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Guard, The
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by Jay Seaver

"Cops, crooks, and comedy."
5 stars

At one point in "The Guard", it's suggested that there are hidden depths to the title character, with a visiting FBI agent saying he's not sure whether he's an idiot or a genius (in a somewhat saltier manner). That's oversimplifying, of course; a large part of what makes the movie so much fun is that even if Sergeant Gerry Boyle is neither, he's so perfectly suited to his environment that Brendan Gleeson is able to make such a screwy character cool.

Boyle is pretty much the entire police department for a small town in County Galway, Ireland, and since he's lazy and mildly corrupt, that makes it a good place to dump a body if you don't want a murder investigated too closely; even a conscientious new subordinate, Aidan McBride (Rory Keenan), isn't going to push Boyle to work particularly hard investigating. Still, when he sees the victim's face during a briefing on a gang of drug smugglers suspected of being in the area, he speaks up, bringing even more straight-laced FBI Agent Wendell Everett (Don Cheadle) to town, which threatens to throw a wrench into the plans of the other gang members (Liam Cunningham, David Wilmot, and Mark Strong), who are planning to bring quite a bit of white powder into the country there.

The Guard is built like a buddy-cop movie, but it's really Brendan Gleeson's show. Gerry Boyle isn't a particularly complex character, but he is a nuanced one, well-rounded enough that although the audience may not always be able to predict what he'll do, it's always the thing that makes the most sense in retrospect. The trick is that Boyle doesn't really change that much over the course of the movie, but Gleeson has such a strong idea of who this guy is that he can slip from buffoonish to sly so smoothly the audience doesn't realize those bits are at opposite ends of a scale. The feeling is not that he's committed to something, but rather that he's accepted it - Gerry Boyle just is this guy, and Gleeson just needs to be Boyle instead of forcing him at the audience.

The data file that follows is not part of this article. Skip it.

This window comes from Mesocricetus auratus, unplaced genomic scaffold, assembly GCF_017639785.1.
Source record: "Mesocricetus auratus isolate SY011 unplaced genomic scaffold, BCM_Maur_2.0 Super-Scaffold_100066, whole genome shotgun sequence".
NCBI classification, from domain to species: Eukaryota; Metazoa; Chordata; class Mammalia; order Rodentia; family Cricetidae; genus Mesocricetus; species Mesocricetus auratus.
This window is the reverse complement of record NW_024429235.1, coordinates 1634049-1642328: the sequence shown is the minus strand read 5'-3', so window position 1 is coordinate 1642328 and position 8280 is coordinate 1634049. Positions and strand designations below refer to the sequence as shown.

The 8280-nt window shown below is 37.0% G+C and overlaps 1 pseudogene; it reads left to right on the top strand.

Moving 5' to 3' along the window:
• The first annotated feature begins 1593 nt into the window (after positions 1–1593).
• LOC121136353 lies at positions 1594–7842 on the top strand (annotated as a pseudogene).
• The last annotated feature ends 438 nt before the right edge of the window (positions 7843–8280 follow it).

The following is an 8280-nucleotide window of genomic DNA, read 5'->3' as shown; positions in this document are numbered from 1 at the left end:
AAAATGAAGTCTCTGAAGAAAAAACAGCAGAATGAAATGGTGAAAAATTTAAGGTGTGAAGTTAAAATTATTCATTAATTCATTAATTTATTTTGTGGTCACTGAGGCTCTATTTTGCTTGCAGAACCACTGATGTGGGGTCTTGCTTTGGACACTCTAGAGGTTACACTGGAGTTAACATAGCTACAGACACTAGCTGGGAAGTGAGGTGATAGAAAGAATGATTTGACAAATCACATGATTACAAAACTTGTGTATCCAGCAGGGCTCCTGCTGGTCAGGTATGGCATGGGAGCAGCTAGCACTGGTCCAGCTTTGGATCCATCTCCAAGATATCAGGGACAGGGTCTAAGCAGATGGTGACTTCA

That doesn't make Don Cheadle any less valuable, of course - aside from Cheadle's Wendell Everett always being there to move the plot forward when Boyle might dawdle, having him there as a straight man makes what's going on with Doyle even funnier. Separately, he's got a few pretty great fish-out-of-water bits, and he's also the one who saves a couple of potentially ugly "Boyle says something naively racist" jokes by hitting just the right combination of offense and professionalism.. Gleeson and Cheadle make a fun pair, with Boyle driving Everett up the wall and Everett just too good a person to truly respond in kind.

Their fun banter is matched on the other end by a group of villains who are just as mismatched as the heroes are: Liam Cunningham evokes the well-read but still blue-collar neighborhood kingpin common in Irish crime pictures, while Mark Strong is the smoother and younger English model and David Wilmot is the dim, ratty psychopath. They're as much fun to watch lamenting the difficulties of international drug smuggling as anything else in the movie. In between, there are a bunch of other great characters, none of whom just fill space.

That's an important thing for this type of comedy that many filmmakers don't realize - every character really should both advance the story and be funny in some way. Writer/director John Michael McDonagh does get this, though, and makes sure that each scene is worthy on its own, with a nugget of humor or drama that keeps it from just being something to tie things together. McDonagh really nails the right tone perfectly, giving the characters and audience stakes enough to make the finale dramatic but never forgetting that the idea is to make the audience laugh.

McDonagh and his cast - especially Gleeson - do this so well that it doesn't look extraordinary. This sort of crime comedy is seldom close to this good without sacrificing one part to prop the other up, though, making it a real treat.

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originally posted: 11/05/11 00:43:58
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OFFICIAL SELECTION: 2011 Sundance Film Festival For more in the 2011 Sundance Film Festival series, click here.
OFFICIAL SELECTION: 2011 Berlin International Film Festival For more in the 2011 Berlin International Film Festival series, click here.
OFFICIAL SELECTION: 2011 Tribeca Film Festival For more in the 2011 Tribeca Film Festival series, click here.

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  29-Jul-2011 (R)
  DVD: 03-Jan-2012


  DVD: 03-Jan-2012

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